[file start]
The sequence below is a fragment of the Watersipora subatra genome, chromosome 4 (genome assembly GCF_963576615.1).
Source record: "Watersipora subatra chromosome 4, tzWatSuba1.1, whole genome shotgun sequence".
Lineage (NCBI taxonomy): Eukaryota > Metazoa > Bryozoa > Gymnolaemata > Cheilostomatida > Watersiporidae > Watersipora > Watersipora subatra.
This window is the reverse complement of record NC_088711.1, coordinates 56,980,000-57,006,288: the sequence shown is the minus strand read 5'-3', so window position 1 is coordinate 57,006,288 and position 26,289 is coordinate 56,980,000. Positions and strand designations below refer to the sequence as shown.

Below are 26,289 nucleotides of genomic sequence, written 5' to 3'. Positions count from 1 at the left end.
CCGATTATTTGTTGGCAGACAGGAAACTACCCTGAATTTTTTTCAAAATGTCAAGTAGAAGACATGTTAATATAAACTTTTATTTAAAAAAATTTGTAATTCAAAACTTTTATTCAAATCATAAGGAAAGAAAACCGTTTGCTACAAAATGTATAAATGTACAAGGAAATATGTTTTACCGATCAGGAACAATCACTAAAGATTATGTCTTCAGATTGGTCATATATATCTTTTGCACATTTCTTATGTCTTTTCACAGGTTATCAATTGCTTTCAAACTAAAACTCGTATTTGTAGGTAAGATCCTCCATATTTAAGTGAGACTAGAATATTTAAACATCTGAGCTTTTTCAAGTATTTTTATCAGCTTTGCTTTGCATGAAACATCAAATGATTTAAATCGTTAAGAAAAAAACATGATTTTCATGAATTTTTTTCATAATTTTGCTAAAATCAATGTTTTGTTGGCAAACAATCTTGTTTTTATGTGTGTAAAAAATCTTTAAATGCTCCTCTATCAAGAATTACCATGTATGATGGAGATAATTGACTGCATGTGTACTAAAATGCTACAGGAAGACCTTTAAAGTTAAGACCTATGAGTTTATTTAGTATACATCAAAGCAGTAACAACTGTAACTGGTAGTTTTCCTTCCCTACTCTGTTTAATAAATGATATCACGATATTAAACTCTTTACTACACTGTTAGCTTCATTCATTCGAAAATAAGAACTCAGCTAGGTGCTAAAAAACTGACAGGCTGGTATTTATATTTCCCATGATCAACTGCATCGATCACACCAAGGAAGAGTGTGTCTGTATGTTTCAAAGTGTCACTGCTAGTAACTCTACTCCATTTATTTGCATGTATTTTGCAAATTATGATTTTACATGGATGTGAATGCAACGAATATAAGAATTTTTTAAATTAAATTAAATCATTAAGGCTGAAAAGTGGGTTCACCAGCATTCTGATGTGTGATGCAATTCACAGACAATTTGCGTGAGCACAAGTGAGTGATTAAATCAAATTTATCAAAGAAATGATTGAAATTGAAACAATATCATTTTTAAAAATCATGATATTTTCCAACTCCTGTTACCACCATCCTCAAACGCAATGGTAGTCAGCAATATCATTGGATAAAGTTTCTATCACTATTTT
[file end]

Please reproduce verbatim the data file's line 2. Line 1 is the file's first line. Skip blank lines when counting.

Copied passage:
Source record: "Watersipora subatra chromosome 4, tzWatSuba1.1, whole genome shotgun sequence".